Every taxon (element) should be assigned to one of the components listed above. The taxa have been scored as “present” (1) or “absent” (0) in every flora. When a taxon cannot be unambiguously attributed to one of the components, it can be given a fractional value in more than one component. This assignment has been primarily based on taxonomy and autecology (zonal or azonal), the latter derived from observations of the fossil record and the nearest living relatives (NLRs). If the botanical affinity of a taxon is dubious, it can be assigned according to its leaf physiognomy (available in the leaf record) and observations in the overall fossil record (zonal versus azonal).
Kovar-Eder et al. (2008) showed several examples of scoring based on the fossil record. The genus Magnolia includes deciduous and evergreen trees with entire-margined leaves. Today, Magnolia species occur in either mesic or wetland habitats. Leaves of the fossil Magnolia liblarensis (Kräusel & Weyland) Kvaček possess rather thin cuticles and occur quite commonly, but not exclusively, in coal facies, indicating a preference of this plant for wetland environments (Kovar-Eder & Meller, 2001). The folige may have been evergreen or deciduous. Consequently, Magnolia liblarensis is assigned to the BLD, BLE, and AZW components (one-third each). The fruits of Magnolia burseracea (Menzel) Mai are assigned exclusively to the AZW component because they are characteristically found in swampy facies where they may occur in great quantities (Mai 1975). Based on the physiognomy and autecology of modern and fossil Magnolia species, fossil Magnolia pollen is assigned to the BLD, BLE, and AZW components (one-third each). Grasses (Poaceae), available in the pollen record but hardly ever subdivided further, are split: two-thirds to the zonal herbs (one-third DRH and one-third MEH) and one-third to the AZH component. This assignment is based on the wide autecology of modern Poaceae. Bambusoid grasses as well as many basal grasses prefer shady (zonal and azonal) habitats, and high abundance of Poaceae pollen does not necessarily indicate Open vegetation conditions. This aspect has been exhaustively discussed by Strömberg (2004). In contrast, pollen of sedges (Cyperaceae), which is not further subdivided in the fossil record, is assigned 0.8 to the AZNW and 0.2 to the M-HERB component because most, but not all, sedges thrive in damp sites (Judd et al., 1999).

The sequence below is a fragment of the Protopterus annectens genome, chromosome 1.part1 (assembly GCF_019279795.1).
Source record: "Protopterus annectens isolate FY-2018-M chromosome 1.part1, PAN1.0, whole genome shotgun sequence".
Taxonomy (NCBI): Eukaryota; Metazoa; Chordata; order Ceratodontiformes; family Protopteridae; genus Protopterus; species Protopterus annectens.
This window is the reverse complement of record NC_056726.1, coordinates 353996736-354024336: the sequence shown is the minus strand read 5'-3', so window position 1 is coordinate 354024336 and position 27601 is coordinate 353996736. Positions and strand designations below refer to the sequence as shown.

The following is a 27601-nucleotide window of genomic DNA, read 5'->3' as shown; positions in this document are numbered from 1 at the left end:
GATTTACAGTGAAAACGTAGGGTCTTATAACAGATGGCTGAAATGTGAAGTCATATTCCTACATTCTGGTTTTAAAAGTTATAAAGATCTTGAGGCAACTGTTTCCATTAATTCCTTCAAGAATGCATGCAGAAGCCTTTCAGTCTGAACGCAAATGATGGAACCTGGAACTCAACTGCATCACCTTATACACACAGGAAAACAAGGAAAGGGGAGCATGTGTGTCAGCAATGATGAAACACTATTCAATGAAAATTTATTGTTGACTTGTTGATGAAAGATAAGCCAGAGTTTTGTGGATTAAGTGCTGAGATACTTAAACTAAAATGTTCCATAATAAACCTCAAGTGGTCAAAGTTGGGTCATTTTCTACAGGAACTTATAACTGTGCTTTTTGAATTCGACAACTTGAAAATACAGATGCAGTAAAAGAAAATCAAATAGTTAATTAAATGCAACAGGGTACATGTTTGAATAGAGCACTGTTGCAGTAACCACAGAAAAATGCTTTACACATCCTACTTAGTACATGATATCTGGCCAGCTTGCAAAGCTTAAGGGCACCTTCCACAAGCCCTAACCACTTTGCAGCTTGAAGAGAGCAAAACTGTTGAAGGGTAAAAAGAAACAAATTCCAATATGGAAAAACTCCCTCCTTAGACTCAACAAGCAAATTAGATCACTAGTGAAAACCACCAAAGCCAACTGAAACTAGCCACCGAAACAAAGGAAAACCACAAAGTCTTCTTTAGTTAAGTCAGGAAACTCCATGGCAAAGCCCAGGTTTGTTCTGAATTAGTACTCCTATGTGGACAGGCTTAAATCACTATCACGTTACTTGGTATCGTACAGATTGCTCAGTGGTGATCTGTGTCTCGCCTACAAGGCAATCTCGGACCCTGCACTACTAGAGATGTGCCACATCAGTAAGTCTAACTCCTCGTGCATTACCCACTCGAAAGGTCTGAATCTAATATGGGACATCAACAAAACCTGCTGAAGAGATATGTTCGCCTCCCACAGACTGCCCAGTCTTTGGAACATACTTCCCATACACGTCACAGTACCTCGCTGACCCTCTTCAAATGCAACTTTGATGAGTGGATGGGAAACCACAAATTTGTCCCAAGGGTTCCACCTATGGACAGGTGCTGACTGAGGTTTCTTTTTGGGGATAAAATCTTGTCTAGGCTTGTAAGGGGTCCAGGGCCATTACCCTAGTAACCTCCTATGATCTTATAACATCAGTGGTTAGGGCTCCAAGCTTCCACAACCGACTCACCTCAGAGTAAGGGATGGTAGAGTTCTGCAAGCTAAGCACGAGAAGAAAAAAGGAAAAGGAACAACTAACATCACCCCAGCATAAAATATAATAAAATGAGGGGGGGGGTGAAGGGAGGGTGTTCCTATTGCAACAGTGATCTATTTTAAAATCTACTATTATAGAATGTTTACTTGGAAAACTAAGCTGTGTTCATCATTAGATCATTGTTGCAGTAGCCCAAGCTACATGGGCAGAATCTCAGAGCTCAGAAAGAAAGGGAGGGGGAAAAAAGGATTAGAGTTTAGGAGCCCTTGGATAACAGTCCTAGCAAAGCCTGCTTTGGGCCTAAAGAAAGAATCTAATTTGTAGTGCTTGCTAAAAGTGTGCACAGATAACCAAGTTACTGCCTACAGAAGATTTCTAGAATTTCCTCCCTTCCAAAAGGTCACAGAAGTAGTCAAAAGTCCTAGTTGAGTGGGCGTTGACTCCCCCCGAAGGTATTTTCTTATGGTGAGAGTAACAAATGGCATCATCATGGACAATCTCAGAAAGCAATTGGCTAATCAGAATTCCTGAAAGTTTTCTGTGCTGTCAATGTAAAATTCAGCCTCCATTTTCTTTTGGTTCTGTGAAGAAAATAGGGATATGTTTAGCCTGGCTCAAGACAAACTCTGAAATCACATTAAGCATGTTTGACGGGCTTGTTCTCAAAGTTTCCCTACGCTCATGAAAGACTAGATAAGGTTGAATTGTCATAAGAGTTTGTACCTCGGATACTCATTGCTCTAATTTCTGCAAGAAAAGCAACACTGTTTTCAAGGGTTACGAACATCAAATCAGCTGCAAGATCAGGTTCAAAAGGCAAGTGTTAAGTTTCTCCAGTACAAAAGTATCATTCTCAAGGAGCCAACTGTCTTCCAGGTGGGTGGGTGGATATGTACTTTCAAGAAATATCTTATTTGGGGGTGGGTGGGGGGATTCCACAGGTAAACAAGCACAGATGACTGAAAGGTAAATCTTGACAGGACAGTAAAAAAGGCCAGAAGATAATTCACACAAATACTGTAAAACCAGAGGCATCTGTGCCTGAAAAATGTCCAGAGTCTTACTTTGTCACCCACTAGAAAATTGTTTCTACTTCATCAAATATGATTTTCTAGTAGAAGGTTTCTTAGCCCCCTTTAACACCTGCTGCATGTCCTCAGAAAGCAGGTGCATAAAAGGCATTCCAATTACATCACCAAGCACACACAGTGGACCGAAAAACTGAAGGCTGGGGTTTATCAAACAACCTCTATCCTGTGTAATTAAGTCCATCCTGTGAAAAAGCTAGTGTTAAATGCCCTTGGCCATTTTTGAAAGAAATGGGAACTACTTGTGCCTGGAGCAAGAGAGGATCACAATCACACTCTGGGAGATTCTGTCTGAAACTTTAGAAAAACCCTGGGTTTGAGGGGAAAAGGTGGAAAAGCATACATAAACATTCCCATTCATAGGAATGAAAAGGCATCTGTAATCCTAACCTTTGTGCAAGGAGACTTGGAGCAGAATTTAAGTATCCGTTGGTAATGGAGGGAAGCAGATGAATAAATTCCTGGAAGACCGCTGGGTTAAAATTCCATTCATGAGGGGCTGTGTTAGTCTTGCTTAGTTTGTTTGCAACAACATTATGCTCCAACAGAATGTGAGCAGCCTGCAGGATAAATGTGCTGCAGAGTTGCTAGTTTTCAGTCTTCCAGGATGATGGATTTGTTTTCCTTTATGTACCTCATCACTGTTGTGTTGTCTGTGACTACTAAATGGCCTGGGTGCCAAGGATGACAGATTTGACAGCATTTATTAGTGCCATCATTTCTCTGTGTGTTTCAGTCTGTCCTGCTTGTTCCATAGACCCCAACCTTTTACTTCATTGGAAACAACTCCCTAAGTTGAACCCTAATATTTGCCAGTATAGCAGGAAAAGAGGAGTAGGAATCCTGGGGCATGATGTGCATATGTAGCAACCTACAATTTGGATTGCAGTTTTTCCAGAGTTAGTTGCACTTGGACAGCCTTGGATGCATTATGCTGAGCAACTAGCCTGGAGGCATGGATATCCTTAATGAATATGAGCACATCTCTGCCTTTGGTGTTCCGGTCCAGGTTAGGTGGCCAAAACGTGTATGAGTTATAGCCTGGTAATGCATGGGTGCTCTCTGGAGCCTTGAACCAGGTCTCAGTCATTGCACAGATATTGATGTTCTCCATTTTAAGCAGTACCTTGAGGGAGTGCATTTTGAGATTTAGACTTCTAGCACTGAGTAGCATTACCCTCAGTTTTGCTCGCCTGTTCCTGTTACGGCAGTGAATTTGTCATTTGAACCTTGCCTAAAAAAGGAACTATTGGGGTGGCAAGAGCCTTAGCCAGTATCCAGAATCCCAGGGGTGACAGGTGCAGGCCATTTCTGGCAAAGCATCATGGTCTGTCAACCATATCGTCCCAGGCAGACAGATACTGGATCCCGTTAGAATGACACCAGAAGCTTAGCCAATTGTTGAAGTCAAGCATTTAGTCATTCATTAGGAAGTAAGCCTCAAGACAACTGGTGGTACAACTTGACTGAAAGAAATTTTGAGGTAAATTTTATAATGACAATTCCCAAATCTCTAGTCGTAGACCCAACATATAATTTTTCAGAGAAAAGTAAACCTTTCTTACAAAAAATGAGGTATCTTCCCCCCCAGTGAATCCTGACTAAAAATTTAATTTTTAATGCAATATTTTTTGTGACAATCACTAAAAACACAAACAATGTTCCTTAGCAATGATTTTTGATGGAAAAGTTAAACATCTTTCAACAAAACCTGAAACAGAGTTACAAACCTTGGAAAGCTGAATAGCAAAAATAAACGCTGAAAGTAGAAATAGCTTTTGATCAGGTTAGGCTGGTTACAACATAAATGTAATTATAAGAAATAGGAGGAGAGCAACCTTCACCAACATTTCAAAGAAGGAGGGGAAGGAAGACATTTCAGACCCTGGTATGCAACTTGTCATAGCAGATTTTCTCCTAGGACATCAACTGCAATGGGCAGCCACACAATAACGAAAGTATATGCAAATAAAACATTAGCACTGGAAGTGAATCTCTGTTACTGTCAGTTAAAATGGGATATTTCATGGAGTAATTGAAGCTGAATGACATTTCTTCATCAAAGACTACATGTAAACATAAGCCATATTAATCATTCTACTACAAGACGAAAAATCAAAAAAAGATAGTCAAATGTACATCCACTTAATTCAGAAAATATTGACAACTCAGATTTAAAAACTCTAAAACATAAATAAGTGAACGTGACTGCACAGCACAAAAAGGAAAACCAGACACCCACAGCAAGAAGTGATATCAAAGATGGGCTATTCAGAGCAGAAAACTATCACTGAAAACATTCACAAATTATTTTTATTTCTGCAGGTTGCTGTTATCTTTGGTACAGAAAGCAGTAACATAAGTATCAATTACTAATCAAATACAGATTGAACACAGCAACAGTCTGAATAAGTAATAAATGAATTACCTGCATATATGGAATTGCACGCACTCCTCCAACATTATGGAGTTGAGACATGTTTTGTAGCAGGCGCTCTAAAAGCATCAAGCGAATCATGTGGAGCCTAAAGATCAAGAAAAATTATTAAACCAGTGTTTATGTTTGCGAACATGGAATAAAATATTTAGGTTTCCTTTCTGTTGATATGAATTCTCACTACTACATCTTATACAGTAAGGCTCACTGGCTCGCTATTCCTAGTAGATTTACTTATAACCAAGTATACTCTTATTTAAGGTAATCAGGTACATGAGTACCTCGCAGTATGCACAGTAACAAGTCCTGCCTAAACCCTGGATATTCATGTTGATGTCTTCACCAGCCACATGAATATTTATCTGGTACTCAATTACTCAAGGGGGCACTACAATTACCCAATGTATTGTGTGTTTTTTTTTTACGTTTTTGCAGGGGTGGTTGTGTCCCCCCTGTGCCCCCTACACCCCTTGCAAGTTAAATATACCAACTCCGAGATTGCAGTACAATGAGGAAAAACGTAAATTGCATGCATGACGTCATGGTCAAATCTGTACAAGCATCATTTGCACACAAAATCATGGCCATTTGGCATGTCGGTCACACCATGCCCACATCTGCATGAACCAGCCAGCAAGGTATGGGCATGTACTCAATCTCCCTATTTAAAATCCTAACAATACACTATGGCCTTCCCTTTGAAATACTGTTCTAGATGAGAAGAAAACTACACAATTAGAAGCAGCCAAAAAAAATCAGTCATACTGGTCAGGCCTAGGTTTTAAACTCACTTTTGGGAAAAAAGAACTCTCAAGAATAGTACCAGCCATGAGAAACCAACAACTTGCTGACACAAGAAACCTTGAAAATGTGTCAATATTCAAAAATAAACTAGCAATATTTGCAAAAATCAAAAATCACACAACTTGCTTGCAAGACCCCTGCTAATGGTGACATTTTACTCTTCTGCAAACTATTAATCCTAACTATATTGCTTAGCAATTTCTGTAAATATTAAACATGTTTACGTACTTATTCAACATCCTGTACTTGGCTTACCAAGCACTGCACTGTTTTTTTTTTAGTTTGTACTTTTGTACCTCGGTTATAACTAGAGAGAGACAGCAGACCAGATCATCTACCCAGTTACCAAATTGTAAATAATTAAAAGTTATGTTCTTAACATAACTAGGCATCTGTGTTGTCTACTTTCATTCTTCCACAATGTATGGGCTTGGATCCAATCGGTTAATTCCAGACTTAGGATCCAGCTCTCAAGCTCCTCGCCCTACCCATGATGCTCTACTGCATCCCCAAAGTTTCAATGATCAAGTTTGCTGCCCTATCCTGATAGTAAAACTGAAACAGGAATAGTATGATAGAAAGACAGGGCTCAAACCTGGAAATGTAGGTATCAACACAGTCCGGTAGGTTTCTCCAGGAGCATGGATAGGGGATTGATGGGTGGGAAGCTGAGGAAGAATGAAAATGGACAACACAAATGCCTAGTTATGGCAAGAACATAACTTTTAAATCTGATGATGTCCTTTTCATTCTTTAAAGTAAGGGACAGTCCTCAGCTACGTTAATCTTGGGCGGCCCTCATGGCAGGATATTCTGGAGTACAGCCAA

Within the leaf record, the taxonomy and leaf physiognomy of every taxon in almost all assemblages has been checked individually for the correct assignment to the established components. This has been performed mainly by screening all publications (descriptions and figures of leaf and fruit floras), partly by investigating collection material. For palynological data, the evaluation has largely been based on floral lists, and the assignment has been restricted to sporomorph and palynomorph taxa whose natural affinities are well understood. Unfortunately, these data are not available for all taxa, and many of them still await detailed comparative studies. All taxa (leaf, fruit, pollen) that are assignable based on the above criteria have been counted but excluded from any further evaluation having been scored as problematic taxa (Kovar-Eder et al., 2008).